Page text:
A new fiduciary rule could potentially reduce the number of such advisors.
Today, many people claim to offer retirement planning. In the near future, their ranks may thin because of new regulations on qualified retirement plans being phased in by the Department of Labor.
Things are changing quickly. By the start of 2018, any person or firm providing advice to IRA owners and participants in workplace retirement plans will be asked to assume a fiduciary responsibility. In taking on that responsibility, that person or firm will have an ethical and legal duty to act in a client’s best interest.1
Retirement planning professionals routinely act in their client’s best interest, every day. If they do not, red flags will soon be thrown and regulators will make them pay for their ethical lapses. Not all retirement planners, however, serve their clients as fiduciaries. The Department of Labor wants to set the retirement planning bar higher so that they do.
Why might this new rule leave consumers with fewer retirement planning choices? The answer to that question is a bit lengthy, but worth reading and understanding.
For decades, the financial services industry was synonymous with brokerage. Stock brokers received most or all of their income through sales or trading commissions. The stock broker era is long gone, and today many retirement planning professionals prefer to earn income from annual fees – but commissions are still around. In fact, some of the retirement accounts savers invest in are traditional brokerage accounts in which the buying and selling of shares produces commissions.1
So, while the retirement planning profession has evolved, its basic compensation model has not. This disconnect has put some retirement planners into an awkward place.
Another holdover warrants discussion here. The suitability standard has been the norm in the financial services industry for many years, rather than a fiduciary standard. Under the suitability standard, financial professionals recommend products they believe are “suitable” for a client. To be suitable, an investment (or other financial product) must be judged appropriate given the client’s goals, age, net worth, and income.1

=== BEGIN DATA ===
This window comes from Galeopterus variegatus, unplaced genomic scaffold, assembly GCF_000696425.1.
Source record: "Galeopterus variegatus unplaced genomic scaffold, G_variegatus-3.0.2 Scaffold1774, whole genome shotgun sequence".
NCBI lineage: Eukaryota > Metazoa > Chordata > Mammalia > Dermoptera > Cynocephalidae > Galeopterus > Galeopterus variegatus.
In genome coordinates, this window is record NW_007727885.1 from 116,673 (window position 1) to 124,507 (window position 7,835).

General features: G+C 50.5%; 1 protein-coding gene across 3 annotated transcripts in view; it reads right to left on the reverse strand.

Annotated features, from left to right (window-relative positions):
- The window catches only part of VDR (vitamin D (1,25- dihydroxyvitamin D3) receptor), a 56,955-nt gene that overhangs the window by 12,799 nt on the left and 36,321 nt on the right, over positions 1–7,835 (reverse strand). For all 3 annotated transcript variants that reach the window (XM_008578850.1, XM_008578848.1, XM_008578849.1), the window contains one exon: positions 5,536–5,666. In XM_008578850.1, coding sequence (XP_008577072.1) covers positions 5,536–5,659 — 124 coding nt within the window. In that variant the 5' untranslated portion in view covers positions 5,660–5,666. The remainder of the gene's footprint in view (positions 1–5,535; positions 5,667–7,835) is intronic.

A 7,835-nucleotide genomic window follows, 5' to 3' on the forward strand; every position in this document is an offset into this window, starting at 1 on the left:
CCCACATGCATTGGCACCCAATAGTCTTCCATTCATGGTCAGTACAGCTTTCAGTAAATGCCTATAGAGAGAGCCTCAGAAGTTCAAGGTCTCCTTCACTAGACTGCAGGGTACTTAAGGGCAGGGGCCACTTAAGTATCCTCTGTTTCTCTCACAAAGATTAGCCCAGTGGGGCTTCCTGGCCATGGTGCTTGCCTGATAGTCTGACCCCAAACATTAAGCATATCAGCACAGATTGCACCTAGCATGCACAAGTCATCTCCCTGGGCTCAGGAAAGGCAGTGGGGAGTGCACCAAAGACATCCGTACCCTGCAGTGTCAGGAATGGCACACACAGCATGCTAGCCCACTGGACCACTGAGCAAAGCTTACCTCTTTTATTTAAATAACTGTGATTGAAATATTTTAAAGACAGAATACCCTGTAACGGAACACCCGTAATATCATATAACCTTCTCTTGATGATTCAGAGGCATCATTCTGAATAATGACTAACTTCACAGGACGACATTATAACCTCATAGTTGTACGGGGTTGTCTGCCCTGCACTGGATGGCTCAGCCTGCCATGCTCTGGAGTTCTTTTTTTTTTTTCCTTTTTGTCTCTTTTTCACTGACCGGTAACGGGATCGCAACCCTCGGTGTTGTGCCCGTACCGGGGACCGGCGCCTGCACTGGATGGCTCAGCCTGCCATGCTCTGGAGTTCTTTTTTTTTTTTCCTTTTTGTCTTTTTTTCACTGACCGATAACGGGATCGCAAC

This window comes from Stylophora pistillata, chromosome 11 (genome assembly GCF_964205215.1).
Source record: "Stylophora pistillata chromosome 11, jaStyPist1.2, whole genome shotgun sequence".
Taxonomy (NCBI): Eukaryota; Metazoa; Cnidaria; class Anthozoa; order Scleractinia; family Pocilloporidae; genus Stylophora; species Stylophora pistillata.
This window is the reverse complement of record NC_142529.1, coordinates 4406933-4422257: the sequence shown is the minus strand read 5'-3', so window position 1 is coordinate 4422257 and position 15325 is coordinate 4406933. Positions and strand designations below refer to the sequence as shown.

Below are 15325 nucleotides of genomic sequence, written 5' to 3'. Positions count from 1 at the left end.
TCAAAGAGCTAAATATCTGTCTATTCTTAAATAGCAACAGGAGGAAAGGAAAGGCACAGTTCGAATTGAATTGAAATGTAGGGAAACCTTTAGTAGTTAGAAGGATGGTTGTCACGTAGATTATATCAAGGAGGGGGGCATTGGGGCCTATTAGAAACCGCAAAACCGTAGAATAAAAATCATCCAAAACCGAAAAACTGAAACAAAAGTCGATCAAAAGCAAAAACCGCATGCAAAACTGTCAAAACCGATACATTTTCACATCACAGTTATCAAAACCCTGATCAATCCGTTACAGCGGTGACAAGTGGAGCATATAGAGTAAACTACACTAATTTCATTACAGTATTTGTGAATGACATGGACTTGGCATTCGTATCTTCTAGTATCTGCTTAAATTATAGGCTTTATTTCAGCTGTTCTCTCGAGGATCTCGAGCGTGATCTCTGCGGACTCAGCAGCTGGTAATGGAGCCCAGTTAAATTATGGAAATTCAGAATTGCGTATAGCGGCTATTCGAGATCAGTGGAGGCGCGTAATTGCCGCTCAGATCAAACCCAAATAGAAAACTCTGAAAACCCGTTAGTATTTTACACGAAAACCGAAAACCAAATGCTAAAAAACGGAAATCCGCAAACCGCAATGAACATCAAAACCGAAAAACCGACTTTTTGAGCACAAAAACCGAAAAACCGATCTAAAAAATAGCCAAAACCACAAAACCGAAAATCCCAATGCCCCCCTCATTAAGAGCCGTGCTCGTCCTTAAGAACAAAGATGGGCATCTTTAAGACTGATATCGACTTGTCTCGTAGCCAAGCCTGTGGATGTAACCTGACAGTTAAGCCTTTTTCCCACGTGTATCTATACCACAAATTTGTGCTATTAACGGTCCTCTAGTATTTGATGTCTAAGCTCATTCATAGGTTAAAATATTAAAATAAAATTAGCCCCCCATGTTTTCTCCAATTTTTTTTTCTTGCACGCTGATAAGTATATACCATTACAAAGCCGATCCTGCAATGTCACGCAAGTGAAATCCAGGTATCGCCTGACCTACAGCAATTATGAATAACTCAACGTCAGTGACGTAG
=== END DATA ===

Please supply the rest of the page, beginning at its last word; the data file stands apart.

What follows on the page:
The Department of Labor sees a flaw in this. A very broad range of investments or products may meet the suitability standard, with the one that results in the largest commission for the retirement planner being “pushed” on the client. The DoL is asking: is this kind of thing really in a client’s best interest? It feels that the suitability standard does not do enough to weed out potential conflicts of interest, and it sees the fiduciary standard as a remedy.1
The new rule is pushing retirement planners toward fees & away from commissions. As it stands now, retirement planners have two choices come 2018. They can abide by a fiduciary standard and forgo commissions or payments from retirement accounts that will constitute a potential conflict of interest for the client relationship. Or they can have their client sign a Best Interest Contract Exemption provided by their broker-dealer, informing the client that they will continue to accept commissions, while vowing to act in his or her best interest.1,2
Some of the major investment firms, such as Merrill Lynch, are moving to prohibit the sale of investments that would generate commissions in retirement accounts. (Others have decided to keep commissions in their retirement accounts for the moment.)3
The writing is on the wall: basically: if you want to provide retirement planning in the near future, you can either a) provide it for a fee, or b) continue to accept some commissions, while admitting a potential for conflicts of interest. Instead of nestling uncomfortably between a proverbial rock and a hard place, some financial services professionals whose “retirement planning” largely amounts to product sales may exit the fold as they are left with more paperwork and fewer investment choices to offer clients.